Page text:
So there's someone new in your life. You've been sexting! It's hot! Maybe you've already had sex - crazy, passionate, new lover sex. Perhaps you're still at the playful stage of turning each other on with your words and your promises.
You're in bed.
Your phone buzzes.
It's a message.
There are only 5 little words "Send me a sexy pic".
It's code, right?
Nude photos have always existed. Before the selfie culture exploded or even before mobile phones became attached to our arms it might have meant a teasing lingerie shot or a glimpse of boob. Now, there's no confusion that it means a naked selfie. And the trend continues to grow with every iPhone update and filter app release (and we do love a good filter).
But before you bare all and press "send" here are 5 things to consider.
1. Once you sext a naked selfie you can't take it back
The only way to be 100% confident that your naked photo doesn't get into the wrong hands is abstinence, yep, just not taking the photo. But the reality is sending and receiving naked selfies has become a natural part of modern relationships. And a lot more people are doing it simply because of the tools now available. A 2014 study found that three out of five Aussie males who use the app Snapchat admitted to sending sexual content and one in five women. We'd take a wild guess that for AMM members that figure might be little higher.
But naked photos meant to be shared exclusively with your significant other can end up in the wrong hands. We all dread losing our phone or having it stolen and hackers accessing those photos we have tucked away. And what about the jealous ex or disgruntled ex lover who has kept your photo and shares it with others out of spite.
So it's about being aware of the risk, and managing that risk.
2. How well do you know the person asking for your naked photo?
If you're sexting it's probably a new relationship or not even at the relationship stage yet. It's a fact that more naked selfies are shared at the beginning of a relationship. So you probably don't really know them well at all. You're about to share something very private and so you need to be sure that you know them well enough to trust them.
Have you been clear about your expectations? Make sure they know what is acceptable. Is the photo for their eyes only? Are they to delete it after viewing? If they keep it, does it have to be in a hidden or password protected folder?
Asking someone about their IT security protocols isn't particularly sexy but if you're sending them nude photos it's a conversation you should think about.
3. What's my motivation for agreeing to send a naked selfie?
Sending a nude photo to someone you're into is sexy. We get it! But like consenting to be sexual with someone which we covered in a recent blog post, it's up to you to consent to send it. So think about your motivation - are you sending the photo for yourself and is it something you feel good about?
Let's face it, for most guys getting a photo via sext is pretty much the holy grail so they're going to ask. And sometimes they don't even ask - guys often send an unsolicited pic (hopefully not just a dick pic) and hope you will reciprocate.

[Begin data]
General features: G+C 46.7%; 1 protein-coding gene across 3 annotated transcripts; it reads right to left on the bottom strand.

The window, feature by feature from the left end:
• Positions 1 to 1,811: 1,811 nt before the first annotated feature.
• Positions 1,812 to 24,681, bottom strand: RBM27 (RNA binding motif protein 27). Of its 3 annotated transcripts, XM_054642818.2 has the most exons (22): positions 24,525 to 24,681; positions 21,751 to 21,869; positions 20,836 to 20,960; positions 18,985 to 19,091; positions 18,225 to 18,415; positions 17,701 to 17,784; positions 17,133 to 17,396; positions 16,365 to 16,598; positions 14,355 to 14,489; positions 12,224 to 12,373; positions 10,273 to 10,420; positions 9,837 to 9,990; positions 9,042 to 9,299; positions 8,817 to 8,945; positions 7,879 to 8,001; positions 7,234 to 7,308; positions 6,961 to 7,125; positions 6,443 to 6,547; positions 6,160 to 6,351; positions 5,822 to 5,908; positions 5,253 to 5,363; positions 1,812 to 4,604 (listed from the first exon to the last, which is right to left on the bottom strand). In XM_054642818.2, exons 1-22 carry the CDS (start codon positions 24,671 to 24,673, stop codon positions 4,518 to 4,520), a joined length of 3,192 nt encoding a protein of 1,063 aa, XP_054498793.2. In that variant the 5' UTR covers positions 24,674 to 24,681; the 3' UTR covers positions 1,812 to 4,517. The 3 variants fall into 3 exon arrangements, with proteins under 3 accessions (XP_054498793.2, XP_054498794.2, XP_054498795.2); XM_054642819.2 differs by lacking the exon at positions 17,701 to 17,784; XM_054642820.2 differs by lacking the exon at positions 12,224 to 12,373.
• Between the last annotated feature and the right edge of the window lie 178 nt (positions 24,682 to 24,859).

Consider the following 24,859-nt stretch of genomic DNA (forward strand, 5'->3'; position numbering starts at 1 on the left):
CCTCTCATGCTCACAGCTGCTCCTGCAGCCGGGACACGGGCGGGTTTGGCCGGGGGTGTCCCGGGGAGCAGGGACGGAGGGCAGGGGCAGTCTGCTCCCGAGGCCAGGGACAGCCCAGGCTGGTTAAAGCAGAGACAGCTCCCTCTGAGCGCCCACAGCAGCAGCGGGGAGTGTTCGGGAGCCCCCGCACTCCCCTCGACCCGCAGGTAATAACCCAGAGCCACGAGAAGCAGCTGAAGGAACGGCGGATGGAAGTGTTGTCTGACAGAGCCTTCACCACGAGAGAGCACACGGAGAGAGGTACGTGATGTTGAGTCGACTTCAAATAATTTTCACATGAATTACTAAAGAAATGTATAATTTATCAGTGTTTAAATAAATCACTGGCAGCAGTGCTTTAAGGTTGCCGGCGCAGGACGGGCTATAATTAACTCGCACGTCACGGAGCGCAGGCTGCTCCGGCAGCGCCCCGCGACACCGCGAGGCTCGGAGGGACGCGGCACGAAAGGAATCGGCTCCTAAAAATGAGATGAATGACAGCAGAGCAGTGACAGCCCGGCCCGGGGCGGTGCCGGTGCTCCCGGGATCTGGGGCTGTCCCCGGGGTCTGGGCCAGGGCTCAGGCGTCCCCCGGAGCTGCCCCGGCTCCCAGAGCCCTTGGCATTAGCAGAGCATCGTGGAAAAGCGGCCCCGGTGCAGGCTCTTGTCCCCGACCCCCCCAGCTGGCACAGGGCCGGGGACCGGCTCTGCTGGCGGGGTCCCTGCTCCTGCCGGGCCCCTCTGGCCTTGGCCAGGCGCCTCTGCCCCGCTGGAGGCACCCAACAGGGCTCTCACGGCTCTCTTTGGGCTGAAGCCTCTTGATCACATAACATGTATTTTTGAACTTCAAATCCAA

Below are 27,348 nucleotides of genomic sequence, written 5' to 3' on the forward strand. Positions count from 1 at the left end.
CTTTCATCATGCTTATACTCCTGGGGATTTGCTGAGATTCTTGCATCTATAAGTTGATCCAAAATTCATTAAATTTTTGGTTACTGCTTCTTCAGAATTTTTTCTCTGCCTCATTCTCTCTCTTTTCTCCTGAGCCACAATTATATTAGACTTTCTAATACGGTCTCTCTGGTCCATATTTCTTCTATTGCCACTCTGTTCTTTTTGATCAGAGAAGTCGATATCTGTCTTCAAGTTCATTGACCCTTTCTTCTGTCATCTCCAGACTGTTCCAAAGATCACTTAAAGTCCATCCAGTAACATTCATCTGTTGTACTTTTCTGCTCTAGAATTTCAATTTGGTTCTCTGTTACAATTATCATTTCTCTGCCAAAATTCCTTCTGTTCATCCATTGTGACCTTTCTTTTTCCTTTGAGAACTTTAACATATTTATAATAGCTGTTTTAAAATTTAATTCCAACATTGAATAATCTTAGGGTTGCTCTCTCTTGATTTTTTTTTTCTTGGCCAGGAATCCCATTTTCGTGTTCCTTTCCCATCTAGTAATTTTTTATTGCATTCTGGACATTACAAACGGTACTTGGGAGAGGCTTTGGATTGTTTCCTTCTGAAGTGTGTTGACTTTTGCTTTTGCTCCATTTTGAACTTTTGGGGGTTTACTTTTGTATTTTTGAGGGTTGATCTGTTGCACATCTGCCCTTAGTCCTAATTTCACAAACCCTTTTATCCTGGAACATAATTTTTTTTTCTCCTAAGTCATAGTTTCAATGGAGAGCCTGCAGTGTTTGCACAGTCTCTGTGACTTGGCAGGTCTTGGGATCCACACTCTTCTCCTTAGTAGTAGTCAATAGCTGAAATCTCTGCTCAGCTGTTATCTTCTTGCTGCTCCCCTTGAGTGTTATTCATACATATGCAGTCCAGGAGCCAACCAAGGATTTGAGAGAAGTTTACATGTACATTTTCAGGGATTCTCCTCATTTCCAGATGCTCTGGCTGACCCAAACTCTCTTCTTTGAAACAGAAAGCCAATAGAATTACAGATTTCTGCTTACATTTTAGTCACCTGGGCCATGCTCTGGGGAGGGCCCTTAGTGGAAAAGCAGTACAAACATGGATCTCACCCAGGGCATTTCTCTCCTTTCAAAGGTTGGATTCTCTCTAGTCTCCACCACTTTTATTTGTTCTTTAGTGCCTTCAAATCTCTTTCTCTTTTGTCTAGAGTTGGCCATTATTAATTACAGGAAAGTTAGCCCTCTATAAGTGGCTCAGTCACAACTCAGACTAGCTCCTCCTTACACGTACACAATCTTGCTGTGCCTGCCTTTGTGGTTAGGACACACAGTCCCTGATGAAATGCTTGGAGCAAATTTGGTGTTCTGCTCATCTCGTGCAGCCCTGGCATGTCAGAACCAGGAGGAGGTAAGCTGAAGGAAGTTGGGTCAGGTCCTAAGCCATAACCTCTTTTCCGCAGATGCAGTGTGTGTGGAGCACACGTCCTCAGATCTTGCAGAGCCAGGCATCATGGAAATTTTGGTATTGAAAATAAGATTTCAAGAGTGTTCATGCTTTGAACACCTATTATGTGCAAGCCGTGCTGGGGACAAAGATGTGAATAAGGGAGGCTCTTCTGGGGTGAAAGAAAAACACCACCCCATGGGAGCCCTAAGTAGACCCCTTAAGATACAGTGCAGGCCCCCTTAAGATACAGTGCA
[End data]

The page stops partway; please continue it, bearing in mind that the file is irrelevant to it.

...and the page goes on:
Are you being pressured by the person, or are they using it as a bargaining tool? If there is any doubt in your mind about the answers to these questions - just don't! And if they imply they are not going to continue the relationship unless you do - is that someone you want in your life? And always stay within your comfort zone if they've been very explicit in their request and you're not comfortable.
4. How do I keep my naked photos secure?
Are you sexting via your mobile? If the photos are stored on your phone consider a vault app which effectively locks the photos away behind a passcode and blocks those image from coming up in a gallery. You can also invest in remote wipe software for your mobile devices if they're stolen.
And don't forget if you're a member on Adult Match Maker you can load your photos to a Private Gallery and only share them with other members when you choose to. It's another alternative to sexting them.
Are you posting via a social media app eg. Facebook, Snapchat or Twitter? It doesn't matter what social media channel you're using you're putting the photo out there with the potential for others to access it. Use the privacy settings available to you and double check and check again before you share anything - and especially if your mum & dad are Facebook friends.
There are apps available which remove message history or require both people to be logged on at the same time. Explore some options and pick something which works for you.
Are the photos stored on a computer? Make sure your password or access code is strong. If you're backing up to the Cloud then enable a two step verification to protect your account from being compromised. And make sure your virus protection is up to date. The more random websites you visit - read "porn" - the higher the risk of malware or viruses infecting your computer and literally sending ALL of your data back to a third party.
5. How do I hide my identity for added security?
There's no rule which says you have to include your face in the selfie. If you want to ensure that the photo remains anonymous you need to crop, block or edit any identifying features. Keep in mind that if you blur your face there is software out there which can potentially reverse that process.
Files can include geolocation information and can even be tracked back to the device the photo was taken on. Use tools to strip the files of this information if you want to be super cautious about keeping your identity hidden.
So please don't stop taking them and posting them and sexting them. We love them! But just be aware of who you're sharing them with and how to keep them safely hidden until you're ready to share them.